As reported by NJ.com, state lawmakers are pushing dueling proposals to rebuild the public’ trust of investigations into police misconduct as racial tensions continue to flare in Ferguson, Mo., where two police officers were shot and seriously injured.  A State Senate panel discussed a bill that would require special prosecutors to be appointed any time… Continue Reading

Senator Sweeney Calls Christie’s Labor Negotiations Tactics into Question

Posted in Contract Negotiations, Interest Arbitration, Public Employment Labor Law, Retiree Benefits
As reported on the website, the New Jersey Politicker, Senator Sweeney recently questioned the labor negotiating tactics of New Jersey Governor Chris Christie.  Sweeney went on the record stating “When you hear [Governor Chris Christie] focusing on pension reforms and benefit costs, it got the attention of a lot of people nationally. But the reality is… Continue Reading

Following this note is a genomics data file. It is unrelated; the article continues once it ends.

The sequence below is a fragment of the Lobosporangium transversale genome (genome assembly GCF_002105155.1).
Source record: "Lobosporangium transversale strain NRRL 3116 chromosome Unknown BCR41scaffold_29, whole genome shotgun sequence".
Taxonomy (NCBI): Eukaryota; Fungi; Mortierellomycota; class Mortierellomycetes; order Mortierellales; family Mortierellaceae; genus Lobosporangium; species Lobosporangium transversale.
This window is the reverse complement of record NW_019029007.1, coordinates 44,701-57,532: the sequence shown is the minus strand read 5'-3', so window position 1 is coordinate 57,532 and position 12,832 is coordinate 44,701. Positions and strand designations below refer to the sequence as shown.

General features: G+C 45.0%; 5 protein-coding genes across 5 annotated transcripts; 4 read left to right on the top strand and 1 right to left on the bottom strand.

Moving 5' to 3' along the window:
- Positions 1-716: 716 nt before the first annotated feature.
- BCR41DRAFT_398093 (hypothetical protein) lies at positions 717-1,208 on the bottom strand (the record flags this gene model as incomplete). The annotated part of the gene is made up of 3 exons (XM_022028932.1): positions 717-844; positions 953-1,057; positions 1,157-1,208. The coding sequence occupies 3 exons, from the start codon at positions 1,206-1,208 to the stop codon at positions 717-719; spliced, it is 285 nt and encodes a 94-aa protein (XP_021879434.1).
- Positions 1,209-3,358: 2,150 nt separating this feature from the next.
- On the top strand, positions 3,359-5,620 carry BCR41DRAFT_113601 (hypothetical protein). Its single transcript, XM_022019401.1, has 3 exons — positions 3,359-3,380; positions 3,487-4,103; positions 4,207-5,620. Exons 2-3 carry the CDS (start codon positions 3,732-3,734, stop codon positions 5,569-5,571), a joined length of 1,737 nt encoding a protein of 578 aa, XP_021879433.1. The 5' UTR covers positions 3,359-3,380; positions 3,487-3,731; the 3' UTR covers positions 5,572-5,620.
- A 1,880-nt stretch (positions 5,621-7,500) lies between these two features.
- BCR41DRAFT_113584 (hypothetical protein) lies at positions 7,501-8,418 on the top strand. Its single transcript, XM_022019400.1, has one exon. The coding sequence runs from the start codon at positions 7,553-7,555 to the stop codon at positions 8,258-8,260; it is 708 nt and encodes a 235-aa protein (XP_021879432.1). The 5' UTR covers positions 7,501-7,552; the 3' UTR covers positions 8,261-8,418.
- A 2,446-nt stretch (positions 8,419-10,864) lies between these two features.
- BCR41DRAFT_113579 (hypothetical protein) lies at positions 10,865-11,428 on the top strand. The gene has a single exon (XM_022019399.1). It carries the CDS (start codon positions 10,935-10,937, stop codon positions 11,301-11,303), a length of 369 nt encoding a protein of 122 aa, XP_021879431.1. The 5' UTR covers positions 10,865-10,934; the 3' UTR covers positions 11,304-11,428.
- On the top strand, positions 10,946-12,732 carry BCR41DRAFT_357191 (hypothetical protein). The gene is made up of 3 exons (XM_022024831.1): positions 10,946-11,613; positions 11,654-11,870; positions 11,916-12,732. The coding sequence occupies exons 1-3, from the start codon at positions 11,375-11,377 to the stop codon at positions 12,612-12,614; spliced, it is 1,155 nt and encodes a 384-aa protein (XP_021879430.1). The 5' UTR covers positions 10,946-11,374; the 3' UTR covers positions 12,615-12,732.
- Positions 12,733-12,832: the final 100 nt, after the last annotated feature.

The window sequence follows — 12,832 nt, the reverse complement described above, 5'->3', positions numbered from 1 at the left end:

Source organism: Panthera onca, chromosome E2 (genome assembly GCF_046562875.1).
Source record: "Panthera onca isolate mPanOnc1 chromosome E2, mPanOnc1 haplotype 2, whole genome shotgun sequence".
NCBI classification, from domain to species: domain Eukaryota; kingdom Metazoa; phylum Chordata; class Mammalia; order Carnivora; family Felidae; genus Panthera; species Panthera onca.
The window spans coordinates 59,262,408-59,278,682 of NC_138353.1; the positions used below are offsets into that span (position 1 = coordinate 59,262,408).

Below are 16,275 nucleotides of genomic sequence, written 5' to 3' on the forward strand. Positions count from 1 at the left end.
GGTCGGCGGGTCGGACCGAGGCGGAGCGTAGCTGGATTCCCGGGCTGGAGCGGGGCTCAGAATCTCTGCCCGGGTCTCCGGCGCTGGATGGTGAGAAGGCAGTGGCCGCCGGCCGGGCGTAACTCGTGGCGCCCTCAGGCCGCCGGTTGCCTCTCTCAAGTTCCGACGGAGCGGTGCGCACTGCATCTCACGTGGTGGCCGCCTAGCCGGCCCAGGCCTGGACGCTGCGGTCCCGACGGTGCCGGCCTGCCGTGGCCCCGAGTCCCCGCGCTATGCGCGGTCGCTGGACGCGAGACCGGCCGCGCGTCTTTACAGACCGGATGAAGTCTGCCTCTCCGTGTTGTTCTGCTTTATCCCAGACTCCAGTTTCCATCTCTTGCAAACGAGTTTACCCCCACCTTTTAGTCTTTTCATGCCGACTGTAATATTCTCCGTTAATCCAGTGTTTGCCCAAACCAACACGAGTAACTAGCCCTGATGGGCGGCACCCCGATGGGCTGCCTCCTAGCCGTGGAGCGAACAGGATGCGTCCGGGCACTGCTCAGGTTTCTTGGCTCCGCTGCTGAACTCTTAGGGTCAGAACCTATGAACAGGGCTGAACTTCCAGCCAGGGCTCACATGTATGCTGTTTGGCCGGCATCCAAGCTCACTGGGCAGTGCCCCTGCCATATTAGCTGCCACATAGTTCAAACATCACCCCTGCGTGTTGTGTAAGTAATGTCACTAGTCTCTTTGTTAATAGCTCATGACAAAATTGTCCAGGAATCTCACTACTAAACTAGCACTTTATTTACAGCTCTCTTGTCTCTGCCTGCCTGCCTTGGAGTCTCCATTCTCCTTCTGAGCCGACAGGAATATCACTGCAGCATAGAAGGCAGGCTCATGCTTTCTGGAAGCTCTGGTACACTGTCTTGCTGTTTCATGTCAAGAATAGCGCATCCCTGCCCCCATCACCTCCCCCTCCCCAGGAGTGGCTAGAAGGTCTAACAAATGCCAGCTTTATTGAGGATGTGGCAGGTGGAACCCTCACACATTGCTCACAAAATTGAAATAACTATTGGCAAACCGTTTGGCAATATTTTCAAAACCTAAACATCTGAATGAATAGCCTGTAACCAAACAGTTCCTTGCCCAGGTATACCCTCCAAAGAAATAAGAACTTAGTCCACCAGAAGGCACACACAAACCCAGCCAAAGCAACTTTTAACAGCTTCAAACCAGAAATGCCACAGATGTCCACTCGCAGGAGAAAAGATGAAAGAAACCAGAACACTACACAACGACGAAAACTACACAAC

Pemberton Township Considers Hiring a Civilian Police Director to Run its Force

Posted in Public Employment Labor Law, Shared Services/Consolodation
As reported in the Burlington County Times, a controversial ordinance to revise the local code to create a Civilian Police Director’s position has been put on hold.  The Pemberton Township Council voted unanimously Wednesday night to table a vote on the ordinance and create a subcommittee to research and review the position of Civilian Police director,… Continue Reading

NJ Trooper Unions Sue Christie Over Shortchanged Pension Payment In Proposed Budget

Posted in Public Employment Labor Law, Retiree Benefits
As reported by NJ.com, a group of unions representing New Jersey State Troopers are the first to sue Governor Chris Christie to force him to make a larger payment to the State’s public-worker pension system in his latest state budget proposal.  Christie’s proposed budget, which covers the fiscal year that begins in July, includes a $1.3… Continue Reading

Police and Fire Benevolent Associations File Lawsuits To Mandate Funding

Posted in Public Employment Labor Law, Retiree Benefits
As reported by Politckernj.com, in the aftermath of Governor Chris Christie’s budget address, the leaders of the State’s Police and Fire Benevolent Associations announced their decision to file separate lawsuits aimed at making the Governor comply with the full funding of the public pensions.  Below, reprinted in its entirety, is a statement of explanation the… Continue Reading